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Class of 2017: Senior has right chemistry for tennis and life

Senior Macy Polk is Georgia College's No. 1 women's tennis player, winning 155 games. She also just received the "Elite 15 Award" for having one of the
highest GPAs in the Peach Belt All-Academic conference. 

Honors senior Macy Polk has the perfect interaction of intellect and talent – majoring in chemistry and dominating on the tennis court.

She was one of two student athletes this spring to receive the “Elite 15 Award,” which represents one of the highest GPAs in the Peach Belt All-Academic conference: a 3.89. She is also the No. 1 tennis player for Georgia College.

“Macy is fantastic in every way,” said Wendell Staton, director of athletics. “She is one of the nicest people you will ever meet. I cannot say enough good things about her. She is ‘no maintenance’ and literally does everything right.”

Senior chemistry major Macy Polk wants to be an anesthesiologist or pediatric oncologist

Polk was born in China and adopted from an orphanage there  – along with her sister Cristalei Polk, who graduated from Georgia College with a physics degree in December. 

It was in Powder Springs, that Polk and her sister learned to play tennis. They both wanted a college that offered tennis scholarships. Both sisters got into the Honors Program at Georgia College and lived as roommates for 3 ½ years at Bell Hall.

Although she misses her sister, Polk said being separated has helped her become more outgoing.

“Initially, I was very shy,” she said. “I was more closed off to myself. I was definitely quieter.”

“Being here has helped me branch out,” she said, “because I’ve got people on the tennis team, in the Honors Program and the chemistry department. I have different groups of friends I’ve connected well with.”

Polk’s aggressive both on the court and in the classroom. 

She holds the highest position on the six-member women's tennis team and ranks second in doubles. She's won 155 games in college. There are different styles for playing tennis, she said. Some people try to tire opponents, making them run from side to side. Others wear opponents down by returning every ball and lengthening the game.

“It’s both challenging and fun at the same time,” Polk said. “Every player’s different, so it’s like a puzzle trying to figure out what you need to change to win.”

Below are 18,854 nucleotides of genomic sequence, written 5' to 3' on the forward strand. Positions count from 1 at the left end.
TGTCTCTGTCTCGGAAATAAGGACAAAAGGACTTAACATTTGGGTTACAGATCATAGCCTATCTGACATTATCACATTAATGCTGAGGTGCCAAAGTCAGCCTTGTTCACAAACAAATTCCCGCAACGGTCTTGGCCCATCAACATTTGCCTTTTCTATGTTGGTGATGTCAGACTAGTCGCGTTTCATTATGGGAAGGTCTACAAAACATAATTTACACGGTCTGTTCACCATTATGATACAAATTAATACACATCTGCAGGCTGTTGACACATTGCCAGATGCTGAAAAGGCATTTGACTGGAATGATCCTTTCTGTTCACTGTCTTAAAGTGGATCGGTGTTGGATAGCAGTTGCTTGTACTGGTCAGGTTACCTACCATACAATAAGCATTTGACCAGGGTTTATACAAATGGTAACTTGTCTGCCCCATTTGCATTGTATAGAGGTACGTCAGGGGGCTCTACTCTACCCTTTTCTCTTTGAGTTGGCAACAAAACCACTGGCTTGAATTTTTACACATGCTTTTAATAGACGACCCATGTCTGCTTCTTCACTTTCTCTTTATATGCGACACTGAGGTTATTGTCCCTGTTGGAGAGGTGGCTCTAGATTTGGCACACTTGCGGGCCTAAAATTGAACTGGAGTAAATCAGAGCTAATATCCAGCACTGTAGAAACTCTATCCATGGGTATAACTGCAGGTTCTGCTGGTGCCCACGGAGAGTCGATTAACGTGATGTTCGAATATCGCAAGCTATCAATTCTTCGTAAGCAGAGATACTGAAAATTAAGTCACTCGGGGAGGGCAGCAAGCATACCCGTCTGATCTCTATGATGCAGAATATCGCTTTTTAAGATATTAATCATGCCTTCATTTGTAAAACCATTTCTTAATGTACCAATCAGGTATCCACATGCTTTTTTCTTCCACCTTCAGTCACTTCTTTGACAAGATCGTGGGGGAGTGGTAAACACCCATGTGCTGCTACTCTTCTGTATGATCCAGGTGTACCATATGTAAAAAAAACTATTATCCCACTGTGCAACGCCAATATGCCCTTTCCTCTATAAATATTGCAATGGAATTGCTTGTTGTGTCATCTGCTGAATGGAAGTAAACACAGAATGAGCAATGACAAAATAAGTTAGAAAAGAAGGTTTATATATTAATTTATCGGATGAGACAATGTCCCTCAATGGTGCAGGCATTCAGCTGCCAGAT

Her first year and every year since, she’s received the Undergraduate Research Scholarship to identify new agents for cancer treatment. Her task was to design and develop new compounds based on a class of natural products called flavonoids. Polk’s group successfully made a new compound that will be tested later for “anticancer activity” by other members of the research group. 

“She has achieved a remarkable academic record, completing a rigorous chemistry degree while at the same time playing competitive tennis," said Dr. Chavonda Mills, chemistry professor and interim associate dean of the College of Arts and Sciences.

"She also found time to engage in undergraduate research and hold leadership positions. Students like Macy are the reason why I chose a career in higher education," Mills said. "It is exceptionally gratifying to know I've contributed in some way, even if very minor, to the growth and success of such students."

After graduation, Polk may take more courses at Mercer University and volunteer at hospitals. She hopes these activities, along with her chemistry degree, will help her stand out when applying to medical school.

At Georgia College, she learned to think critically, analyze and problem solve. The extra research, presentations and projects she did as an Honors student also helped prepare her to be an anesthesiologist or pediatric oncologist someday.

“Macy Polk is a special person and embodies everything we want as a student, college athlete and, more important, as a member of our society,” Staton said. “Her contributions to the medical field and anything she touches will be great. Success awaits her at every stop along the way."

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